k) are characterized under the Bloch-Floquet theorem in consecutive unit cells by the following phase relation:

${c}_{l}({r}_{n}-{R}_{N+1},k)=z{c}_{l}({r}_{n}-{R}_{N},k),$

(4)

where

*z* is the phase factor

${z}_{\pm}={e}^{\pm ik{R}_{N}},$

(5)

which corresponds here to waves propagating to the right (+) or to the left (−).

The electronic equations of motion for a leads unit cell, independent of

*N*, may be expressed in a square matrix form, with an orthonormal minimal basis set of local wave functions as follows:

$(EI-{M}_{d})\times c(k,E)=0.$

(6)

*E* stands for the electron eigenvalues, and

I is the identity matrix, while the dynamical matrix

M_{
d
}contains the Hamiltonian matrix elements and the

*z* phase factors;

c(

k,

*E*) is the

*N*_{
x
}×

*N*_{
l
} size vector defined as follows:

$c(k,E)=\left[\begin{array}{l}{c}_{s}({r}_{1},k,E)\\ {c}_{{p}_{x}}({r}_{1},k,E)\\ \vdots \\ {c}_{{p}_{y}}({r}_{n},k,E)\\ {c}_{{p}_{z}}({r}_{n},k,E)\end{array}\right]\equiv \left[\begin{array}{l}{c}_{l}({r}_{1},k,E)\\ \vdots \\ {c}_{l}({r}_{n},k,E)\end{array}\right].$

(7)

Equation 6 gives the *N*_{
x
}×*N*_{
l
}eigenvalues with corresponding eigenvectors which determine the electronic structure of the lead system, where *l* under the vector c_{
l
}corresponds to *N*_{
l
}=4 orbitals *s*,*p*_{
x
},*p*_{
y
},*p*_{
z
}. Note that the choice of an orthonormal minimal basis set of local wavefunctions may result initially in an inadequate description of the considered electronic eigenvalues. However, as can be seen later, the proper choice of the TB on-site energies and coupling terms allows us to to obtain agreement with the DFT results. This is a systematic procedure in our calculations.

### Evanescent states

The complete description of electronic states on the ideal leads requires a full understanding of the propagating and evanescent electronic states on the leads. This arises because the silicon-doped nanojunction breaks the perfect periodicity of the infinite leads and forbids a formulation of the problem only in terms of the pure Bloch states as given in Equation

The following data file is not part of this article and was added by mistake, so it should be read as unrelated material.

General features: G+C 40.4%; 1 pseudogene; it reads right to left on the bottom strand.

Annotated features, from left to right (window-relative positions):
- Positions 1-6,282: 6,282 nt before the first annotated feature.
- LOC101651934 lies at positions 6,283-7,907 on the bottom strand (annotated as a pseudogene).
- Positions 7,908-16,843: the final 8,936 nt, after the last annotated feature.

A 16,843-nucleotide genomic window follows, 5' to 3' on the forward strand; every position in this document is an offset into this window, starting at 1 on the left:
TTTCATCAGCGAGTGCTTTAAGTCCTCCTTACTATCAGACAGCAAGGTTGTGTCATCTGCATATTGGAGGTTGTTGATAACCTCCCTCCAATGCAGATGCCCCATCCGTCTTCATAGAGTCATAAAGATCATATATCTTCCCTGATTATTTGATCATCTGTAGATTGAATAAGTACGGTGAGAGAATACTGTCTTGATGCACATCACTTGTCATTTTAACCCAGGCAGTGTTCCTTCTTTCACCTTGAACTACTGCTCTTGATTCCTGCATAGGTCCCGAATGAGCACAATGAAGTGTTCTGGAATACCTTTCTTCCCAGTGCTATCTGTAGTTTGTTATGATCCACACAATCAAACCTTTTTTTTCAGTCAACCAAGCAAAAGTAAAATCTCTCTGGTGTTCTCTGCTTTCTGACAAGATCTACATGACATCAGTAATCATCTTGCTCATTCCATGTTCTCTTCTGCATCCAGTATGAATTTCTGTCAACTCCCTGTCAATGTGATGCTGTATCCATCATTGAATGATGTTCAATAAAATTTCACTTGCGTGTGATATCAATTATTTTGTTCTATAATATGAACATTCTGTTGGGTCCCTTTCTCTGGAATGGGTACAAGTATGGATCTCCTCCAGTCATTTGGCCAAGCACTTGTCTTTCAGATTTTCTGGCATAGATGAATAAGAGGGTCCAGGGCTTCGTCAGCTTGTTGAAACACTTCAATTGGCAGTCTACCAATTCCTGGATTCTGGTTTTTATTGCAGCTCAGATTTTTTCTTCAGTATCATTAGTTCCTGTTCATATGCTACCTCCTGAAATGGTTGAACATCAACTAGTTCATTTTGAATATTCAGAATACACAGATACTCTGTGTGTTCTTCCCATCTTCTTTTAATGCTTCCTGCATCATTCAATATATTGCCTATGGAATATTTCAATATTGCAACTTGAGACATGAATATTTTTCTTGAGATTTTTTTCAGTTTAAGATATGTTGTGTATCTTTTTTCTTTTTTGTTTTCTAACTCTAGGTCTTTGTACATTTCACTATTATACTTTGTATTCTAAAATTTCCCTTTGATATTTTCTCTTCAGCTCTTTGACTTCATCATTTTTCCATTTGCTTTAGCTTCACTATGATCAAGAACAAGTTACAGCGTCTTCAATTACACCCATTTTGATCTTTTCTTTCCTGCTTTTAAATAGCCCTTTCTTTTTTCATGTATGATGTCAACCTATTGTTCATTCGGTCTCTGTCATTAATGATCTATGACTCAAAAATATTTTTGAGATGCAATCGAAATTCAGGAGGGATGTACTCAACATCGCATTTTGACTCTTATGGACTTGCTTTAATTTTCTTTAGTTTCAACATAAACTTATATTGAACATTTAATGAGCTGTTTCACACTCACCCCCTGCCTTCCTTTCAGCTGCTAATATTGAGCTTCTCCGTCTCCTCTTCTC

5. Depending on the complexity of a given electronic state, it follows that the evanescent waves may be defined by the phase factors for a purely imaginary wave vectors

k=

*i* κ such that

$z={z}_{\pm}={e}^{\mp \kappa {r}_{n}},$

(8)

or for complex wave vectors

k=

κ_{1} +

*i* κ_{2}such that

$z={z}_{\pm}={e}^{\mp (i{\kappa}_{1}-{\kappa}_{2}){r}_{n}}.$

(9)

The phase factors of Equations 8 and 9 correspond to pairs of hermitian evanescent and divergent solutions on the leads. Only the evanescent states are physically considered where spatial evanescence occurs to the right and left, away from the nanojunction localized states. It is important to note that the *l*-type evanescent state corresponds to energies beyond the propagating band structure for this state.

The functional behavior of

*z*(

*E*) for the propagating and evanescent states on the leads may be obtained by various techniques. An elegant method presented previously for phonon and magnon excitations [

59] is adapted here for the electrons. It is described on the basis of Equations

4 and

6 by the generalized eigenvalue problem for

*z*:

$\begin{array}{l}\left[\left[\begin{array}{ll}EI-{E}_{N,N}& {H}_{N,N-1}\\ I& 0\end{array}\right]-z\left[\begin{array}{ll}-{H}_{N,N-1}^{\u2020}& 0\\ 0& I\end{array}\right]\right]\phantom{\rule{2em}{0ex}}\\ \times \left[\begin{array}{l}c({R}_{N},z,E)\\ c({R}_{N-1},z,E)\end{array}\right]=0.\phantom{\rule{2em}{0ex}}\end{array}$